• A way to encourage specific actions or behaviors by a specific group of people during a defined period of time
    • Examples: tax incentives, subsidies, tax rebates

Money Supply

  • Total amount of money in circulation or in existence in the country

Interest Rates

  • Proportion of the loan that is charged as a fee to the borrower as permission for acquiring the loan.

Inflation

  • A general increase in prices and fall in the purchasing value of money

Unemployment Rate

  • Percentage of unemployed workers in the total labor force

Federal Reserve System

The Federal Reserve System acts as the United States central bank. Its major functions are to provide and maintain an effective payments system, supervise and regulate banking operations, and conduct monetary policy.

Check out this website for detailed information regarding the Federal Reserve System.

Trade

Nations trade for various reasons. The main reason for trade is that the country does not have the resources or capacity to satisfy their country’s own needs and wants so they look to other countries who do. Another reason is that imports may be cheaper or of better quality when made in a different country. These goods may also be easily available or more appealing than locally produced goods.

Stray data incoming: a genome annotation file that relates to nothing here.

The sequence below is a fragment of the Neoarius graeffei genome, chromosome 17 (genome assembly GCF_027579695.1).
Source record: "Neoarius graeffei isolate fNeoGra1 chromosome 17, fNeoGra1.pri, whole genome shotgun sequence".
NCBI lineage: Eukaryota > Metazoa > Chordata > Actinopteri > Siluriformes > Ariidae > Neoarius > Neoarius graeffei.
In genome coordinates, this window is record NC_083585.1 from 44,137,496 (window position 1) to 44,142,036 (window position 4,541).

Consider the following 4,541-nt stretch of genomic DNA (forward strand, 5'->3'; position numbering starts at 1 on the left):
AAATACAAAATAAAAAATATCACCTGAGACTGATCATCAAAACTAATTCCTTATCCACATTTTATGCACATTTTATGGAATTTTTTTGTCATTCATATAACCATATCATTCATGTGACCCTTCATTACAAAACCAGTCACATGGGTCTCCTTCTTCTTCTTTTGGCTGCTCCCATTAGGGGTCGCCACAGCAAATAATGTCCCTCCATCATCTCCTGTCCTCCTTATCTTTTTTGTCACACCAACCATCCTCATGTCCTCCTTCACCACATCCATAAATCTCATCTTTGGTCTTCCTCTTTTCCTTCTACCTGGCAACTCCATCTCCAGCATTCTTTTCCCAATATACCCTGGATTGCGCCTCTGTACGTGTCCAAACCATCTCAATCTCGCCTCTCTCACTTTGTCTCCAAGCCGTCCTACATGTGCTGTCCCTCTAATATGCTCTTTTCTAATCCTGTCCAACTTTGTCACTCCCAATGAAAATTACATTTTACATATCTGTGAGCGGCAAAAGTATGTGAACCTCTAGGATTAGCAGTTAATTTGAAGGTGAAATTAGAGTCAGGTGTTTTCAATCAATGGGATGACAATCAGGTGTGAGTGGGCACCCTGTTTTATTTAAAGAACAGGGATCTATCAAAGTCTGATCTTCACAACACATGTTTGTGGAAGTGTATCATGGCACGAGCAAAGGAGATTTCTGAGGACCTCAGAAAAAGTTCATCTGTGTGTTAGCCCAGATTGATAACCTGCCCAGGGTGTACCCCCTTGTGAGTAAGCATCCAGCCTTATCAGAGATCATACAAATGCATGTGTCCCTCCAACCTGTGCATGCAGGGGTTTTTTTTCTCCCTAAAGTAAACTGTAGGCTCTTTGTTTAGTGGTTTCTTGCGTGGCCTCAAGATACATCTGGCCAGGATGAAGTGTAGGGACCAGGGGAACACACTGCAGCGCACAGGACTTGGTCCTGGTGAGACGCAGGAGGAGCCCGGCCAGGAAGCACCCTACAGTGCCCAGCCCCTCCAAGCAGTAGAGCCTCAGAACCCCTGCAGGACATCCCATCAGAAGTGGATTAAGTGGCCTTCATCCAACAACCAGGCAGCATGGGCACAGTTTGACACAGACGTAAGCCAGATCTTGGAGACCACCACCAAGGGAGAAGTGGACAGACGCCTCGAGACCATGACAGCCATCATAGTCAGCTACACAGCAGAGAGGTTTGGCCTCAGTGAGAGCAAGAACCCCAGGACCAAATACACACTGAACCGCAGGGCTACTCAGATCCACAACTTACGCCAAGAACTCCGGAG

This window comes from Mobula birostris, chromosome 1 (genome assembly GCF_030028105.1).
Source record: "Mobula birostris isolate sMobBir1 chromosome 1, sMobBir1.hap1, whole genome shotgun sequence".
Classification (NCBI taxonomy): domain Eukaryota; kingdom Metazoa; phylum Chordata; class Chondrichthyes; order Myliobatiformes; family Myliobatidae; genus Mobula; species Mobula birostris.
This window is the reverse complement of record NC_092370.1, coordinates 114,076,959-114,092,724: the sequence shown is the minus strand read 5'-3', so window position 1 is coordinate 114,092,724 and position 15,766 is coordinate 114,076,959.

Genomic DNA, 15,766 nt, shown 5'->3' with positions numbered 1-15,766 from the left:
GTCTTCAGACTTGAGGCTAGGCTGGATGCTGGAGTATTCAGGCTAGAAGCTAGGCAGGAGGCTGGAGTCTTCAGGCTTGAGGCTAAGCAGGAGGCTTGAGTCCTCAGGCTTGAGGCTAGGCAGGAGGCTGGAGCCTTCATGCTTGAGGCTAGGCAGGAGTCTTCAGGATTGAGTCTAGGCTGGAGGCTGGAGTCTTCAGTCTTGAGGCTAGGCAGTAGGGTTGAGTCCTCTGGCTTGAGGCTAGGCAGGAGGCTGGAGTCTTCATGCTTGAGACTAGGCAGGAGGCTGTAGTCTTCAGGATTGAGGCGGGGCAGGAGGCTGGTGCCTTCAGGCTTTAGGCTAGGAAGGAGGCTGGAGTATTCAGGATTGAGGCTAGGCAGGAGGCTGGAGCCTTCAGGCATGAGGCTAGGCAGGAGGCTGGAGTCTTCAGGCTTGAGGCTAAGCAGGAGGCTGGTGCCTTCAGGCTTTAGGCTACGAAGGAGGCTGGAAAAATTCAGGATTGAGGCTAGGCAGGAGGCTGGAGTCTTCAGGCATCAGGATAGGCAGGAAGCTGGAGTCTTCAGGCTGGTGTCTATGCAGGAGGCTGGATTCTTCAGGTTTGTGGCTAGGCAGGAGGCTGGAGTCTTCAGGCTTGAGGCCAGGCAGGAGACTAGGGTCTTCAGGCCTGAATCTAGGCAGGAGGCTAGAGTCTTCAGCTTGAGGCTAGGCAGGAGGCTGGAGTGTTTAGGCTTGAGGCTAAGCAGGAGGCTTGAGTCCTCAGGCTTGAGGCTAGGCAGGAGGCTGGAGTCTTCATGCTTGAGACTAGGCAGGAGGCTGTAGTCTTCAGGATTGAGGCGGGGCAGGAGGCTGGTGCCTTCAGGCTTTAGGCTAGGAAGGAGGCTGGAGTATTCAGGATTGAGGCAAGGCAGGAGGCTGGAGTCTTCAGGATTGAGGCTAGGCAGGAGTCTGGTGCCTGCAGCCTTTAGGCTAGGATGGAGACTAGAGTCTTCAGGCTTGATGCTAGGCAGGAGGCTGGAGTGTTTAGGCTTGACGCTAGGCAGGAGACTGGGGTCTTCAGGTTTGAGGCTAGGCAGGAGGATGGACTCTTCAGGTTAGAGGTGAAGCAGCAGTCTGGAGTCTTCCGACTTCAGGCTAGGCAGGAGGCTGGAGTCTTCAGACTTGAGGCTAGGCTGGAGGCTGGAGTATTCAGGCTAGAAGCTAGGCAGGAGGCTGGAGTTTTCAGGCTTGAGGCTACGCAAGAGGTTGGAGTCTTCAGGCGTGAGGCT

Trade dates back 9,000 years, but today international trade is responsible for the development and prosperity of the modern industrialized world. International trade allows nations to benefit in regards to increased revenue and decreased competition. International trade can also allow nations to dispose of surplus goods while benefiting from currency exchange. Trade is a vital component in the interdependence of the global economy.

VI: Behavioral Sciences

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Overview

This content category has 13 selected-response questions. These questions account for 10% of the entire exam.

So, let’s talk about some key concepts you are more than likely going to see in this content category.

Major Theoretical Perspectives

Functionalism

  • All aspects of society serve a purpose and all of those aspects are indispensable for the long-term survival of society, instead of for aesthetic or superficial purposes.

Conflict

  • Society is in a state of conflict because of competition of limited resources